For just about a month I watched as my plants seemed to stall and linger in a state of limbo, not growing much at all. Then at the beginning of July they just seemed to take off. July 19th I picked my first pepper and was absolutely thrilled with all the flowers and tiny peppers on the plants. Immediately I began to dream of canning peppers and filling the pantry shelves. Check out my instructions and recipe for pickled peppers on Simply Grateful Canning – Pickling Peppers.

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Well, you know the old saying “Be careful what you wish for?” Yeah, I am never going to forget this old adage, that’s for sure.

For three months I have harvested peppers. Some weeks I’d only get a few (pretty much all of July) but then starting the beginning of August, the peppers really started to come in. Every week I was canning peppers, sometimes twice a week. I would harvest 60 peppers at the beginning of the week and within a few days there were more to pick. I felt like I was a slave to the pepper mines.

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Last week, the first week in October I harvested the most ever in one picking – 225 peppers, bringing the total peppers picked for this year to 921. I am beginning to wonder if perhaps, just maybe, now I’m not absolutely certain, but it is possible, I planted just a few too many plants. I say this because although I practically cleaned every pepper off the plants regardless of how big they were last week, there are still flowers and tiny peppers just beginning to grow. If left to produce all fall, I bet I’d top the 1000 mark for peppers this year with no problem.

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At first, as the peppers began piling up and the pickling process began, I was thrilled. By mid-August I already had my 12 quarts of pickled peppers (enough for one a month for the next year) and thought I could relax. That was short-lived. As the peppers continued to come in and I continued to pickle them, it became clear that I really didn’t need this many peppers. Hubby even made comments like “Who’s going to eat all these peppers?” and “Do we really need this many jars of pickled peppers?”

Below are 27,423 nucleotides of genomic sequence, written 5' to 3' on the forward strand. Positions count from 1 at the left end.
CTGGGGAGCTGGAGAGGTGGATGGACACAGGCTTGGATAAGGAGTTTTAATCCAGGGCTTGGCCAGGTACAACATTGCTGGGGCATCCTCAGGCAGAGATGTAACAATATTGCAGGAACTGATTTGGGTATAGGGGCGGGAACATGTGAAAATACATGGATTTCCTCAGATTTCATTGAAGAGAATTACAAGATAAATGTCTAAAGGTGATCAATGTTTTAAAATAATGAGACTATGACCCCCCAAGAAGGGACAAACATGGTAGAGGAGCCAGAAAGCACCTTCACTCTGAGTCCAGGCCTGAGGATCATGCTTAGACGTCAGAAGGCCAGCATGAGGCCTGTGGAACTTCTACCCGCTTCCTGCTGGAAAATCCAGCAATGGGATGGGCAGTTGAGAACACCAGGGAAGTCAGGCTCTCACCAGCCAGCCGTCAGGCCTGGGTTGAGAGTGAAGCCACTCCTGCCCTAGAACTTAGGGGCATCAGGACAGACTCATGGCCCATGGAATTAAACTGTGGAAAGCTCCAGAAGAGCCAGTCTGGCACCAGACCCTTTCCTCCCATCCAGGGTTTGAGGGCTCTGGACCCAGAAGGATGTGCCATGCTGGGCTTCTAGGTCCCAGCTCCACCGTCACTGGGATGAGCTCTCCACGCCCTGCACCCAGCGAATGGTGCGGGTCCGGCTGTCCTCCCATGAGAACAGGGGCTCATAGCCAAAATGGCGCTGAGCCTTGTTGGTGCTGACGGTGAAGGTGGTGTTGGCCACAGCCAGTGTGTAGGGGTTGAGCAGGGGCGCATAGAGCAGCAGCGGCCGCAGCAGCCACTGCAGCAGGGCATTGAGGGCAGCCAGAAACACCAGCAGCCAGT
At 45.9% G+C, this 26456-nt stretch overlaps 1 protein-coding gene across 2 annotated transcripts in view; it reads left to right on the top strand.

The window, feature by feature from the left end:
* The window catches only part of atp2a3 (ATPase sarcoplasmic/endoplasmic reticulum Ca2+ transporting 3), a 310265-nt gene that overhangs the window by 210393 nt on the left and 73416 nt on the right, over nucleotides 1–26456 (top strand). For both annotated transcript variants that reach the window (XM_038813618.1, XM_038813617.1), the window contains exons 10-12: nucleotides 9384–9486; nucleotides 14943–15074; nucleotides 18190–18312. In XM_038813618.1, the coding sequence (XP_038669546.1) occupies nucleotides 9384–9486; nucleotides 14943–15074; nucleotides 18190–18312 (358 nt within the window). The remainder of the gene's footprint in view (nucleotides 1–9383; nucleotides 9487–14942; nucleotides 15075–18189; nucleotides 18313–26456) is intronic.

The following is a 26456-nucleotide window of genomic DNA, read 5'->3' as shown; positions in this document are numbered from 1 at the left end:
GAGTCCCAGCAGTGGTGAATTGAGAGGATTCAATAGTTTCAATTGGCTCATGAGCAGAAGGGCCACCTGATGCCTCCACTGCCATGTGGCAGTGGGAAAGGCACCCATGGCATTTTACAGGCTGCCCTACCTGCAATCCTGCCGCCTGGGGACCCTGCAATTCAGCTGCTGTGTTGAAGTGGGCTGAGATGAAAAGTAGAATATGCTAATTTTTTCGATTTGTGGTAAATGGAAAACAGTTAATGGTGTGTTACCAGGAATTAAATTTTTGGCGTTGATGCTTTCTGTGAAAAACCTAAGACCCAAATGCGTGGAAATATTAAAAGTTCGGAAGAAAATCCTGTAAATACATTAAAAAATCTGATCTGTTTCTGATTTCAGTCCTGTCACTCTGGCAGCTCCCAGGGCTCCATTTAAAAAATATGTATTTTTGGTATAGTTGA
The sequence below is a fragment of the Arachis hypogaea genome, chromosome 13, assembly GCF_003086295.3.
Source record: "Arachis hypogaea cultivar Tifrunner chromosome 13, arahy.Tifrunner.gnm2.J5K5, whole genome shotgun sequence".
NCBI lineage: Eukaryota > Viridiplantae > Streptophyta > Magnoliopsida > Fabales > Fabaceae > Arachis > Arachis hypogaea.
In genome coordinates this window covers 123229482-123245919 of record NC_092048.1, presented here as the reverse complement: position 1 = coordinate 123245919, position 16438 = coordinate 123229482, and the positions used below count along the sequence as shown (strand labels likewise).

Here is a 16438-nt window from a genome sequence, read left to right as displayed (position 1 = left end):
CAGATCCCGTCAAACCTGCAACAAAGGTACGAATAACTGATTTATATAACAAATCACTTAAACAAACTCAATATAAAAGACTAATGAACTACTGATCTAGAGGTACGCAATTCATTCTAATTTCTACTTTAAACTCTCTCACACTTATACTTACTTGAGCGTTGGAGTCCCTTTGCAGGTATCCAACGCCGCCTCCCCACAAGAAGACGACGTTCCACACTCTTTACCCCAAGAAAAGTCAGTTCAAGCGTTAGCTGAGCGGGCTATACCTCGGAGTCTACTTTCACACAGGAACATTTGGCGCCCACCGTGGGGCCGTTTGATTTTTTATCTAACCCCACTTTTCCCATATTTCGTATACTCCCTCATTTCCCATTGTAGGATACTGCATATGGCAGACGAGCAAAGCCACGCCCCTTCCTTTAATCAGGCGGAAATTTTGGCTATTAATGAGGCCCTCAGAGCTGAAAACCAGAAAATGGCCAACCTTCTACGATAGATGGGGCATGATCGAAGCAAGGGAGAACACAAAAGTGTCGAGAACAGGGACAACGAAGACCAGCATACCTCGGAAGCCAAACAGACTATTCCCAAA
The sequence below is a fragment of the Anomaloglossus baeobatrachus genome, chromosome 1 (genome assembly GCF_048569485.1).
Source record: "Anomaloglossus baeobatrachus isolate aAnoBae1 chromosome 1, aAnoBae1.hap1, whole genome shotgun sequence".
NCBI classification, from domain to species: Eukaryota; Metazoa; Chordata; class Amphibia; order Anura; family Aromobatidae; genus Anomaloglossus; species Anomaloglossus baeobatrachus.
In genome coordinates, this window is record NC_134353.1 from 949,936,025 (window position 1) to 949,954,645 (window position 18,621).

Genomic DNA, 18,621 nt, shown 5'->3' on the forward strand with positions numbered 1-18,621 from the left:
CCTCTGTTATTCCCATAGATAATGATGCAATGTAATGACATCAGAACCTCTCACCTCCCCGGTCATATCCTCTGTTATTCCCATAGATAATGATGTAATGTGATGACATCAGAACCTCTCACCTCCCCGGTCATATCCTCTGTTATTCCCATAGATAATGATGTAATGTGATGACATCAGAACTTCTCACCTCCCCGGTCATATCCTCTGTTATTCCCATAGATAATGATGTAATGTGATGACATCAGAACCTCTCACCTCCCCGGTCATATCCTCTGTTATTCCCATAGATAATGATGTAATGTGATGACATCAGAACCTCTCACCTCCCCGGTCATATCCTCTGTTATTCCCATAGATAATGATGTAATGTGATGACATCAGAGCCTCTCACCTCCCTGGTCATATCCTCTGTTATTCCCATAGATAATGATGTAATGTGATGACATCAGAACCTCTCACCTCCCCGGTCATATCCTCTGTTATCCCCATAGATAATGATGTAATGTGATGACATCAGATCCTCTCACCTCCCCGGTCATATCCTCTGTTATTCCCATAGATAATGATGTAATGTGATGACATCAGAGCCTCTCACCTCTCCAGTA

This is what the pepper garden looks like this morning.

This is what the pepper garden looks like this morning.

No, no we do not. But I couldn’t even give enough of the peppers away to make a dent in the harvesting. After wallowing in self-pity for a few days while continuing to can though, I had an epiphany. Canning this many white bells in one year would free up next year and possibly even the following one to concentrate my pepper growing to other varieties of peppers. Thus, a plan emerged.

With the pantry shelves overflowing with pickled peppers, more than enough for at least two years, more likely three, next year I will concentrate on growing green chilies and red & yellow bells. My goal will be to grow enough to can green chilies for two to three years and freeze enough roasted red and raw yellow bells for at least two years. Then the following year I can grow jalapeno, green bells, and red chili peppers.

Rotating crops every three years will give me a break from canning the same thing every year. — The Silver Lining!

So, the question is: Did I plant too many pepper plants?

The answer: If I didn’t can the peppers and they weren’t something that we definitely enjoy all year-long, then yes. But seeing as this is a staple in our refrigerator and something that will not go to waste, absolutely not.

I do have to note here that the peppers in the back garden, yielded about 90% of the 900+ peppers that have been picked. Next year I will find a different crop to plant up front, rather than waste the space on peppers. Perhaps tomatoes or beans will do better there.

As for this year, I’d have to say my pepper crop was definitely a success. I survived three months in the pepper mines, have more than 40 quarts of pickled peppers in the pantry, and for this I am (albeit exhausted) — Simply Grateful.


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My Tomatoes Are Sunburned!

At our house I am not allowed to trim the bushes.  Hubby took one look at my bush trimming efforts many years ago and put his foot down. It’s not that I don’t do a good job — it’s that I do too good a job. Basically, I cut until you practically can’t cut no more. This isn’t such a problem with most bushes, but Hubby really wanted our bushes to flourish, so that was one less job I had to worry about.

When it comes to the garden, however, that is my domain. Trimming, cutting, pruning, etc. are all me. Most of the time my efforts actually help my plants. My motto has always been that getting rid of the deadwood (anything that isn’t producing or aiding the plant in any way) is a good thing. Pepper and tomato plants are constantly being pruned and cut back. Last year this was a good thing. My plants grew huge and produced more peppers and tomatoes than I ever thought possible. This year, however, something happened.

About three weeks ago I noticed some spotting and browning on the leaves of my tomato plants. I researched this on the internet and learned that my tomatoes had early blight. To fix it I bought a copper spray and treated my plants. Seven days later I decided to trim away all the infected leaves and treat the plants again. This took care of the blight but there was a consequence — Sunburn.

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See that white spot on the red tomato? That’s sun scald.

Okay, so it’s not actually sunburn, but because of all the pruning I did, which left many of my plants practically bald, several of my tomatoes are now suffering from sun scald. It isn’t a major set back, but it does give me reason to rethink my pruning techniques. I never knew that tomatoes and peppers can suffer sun scald if too many of their lush leaves are trimmed.

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Knowing this is definitely going to limit the amount of pruning, cutting, and trimming I do. I look at these tomatoes as my “warning” from Mother Nature not to get too carried away, and for this I am — Simply Grateful.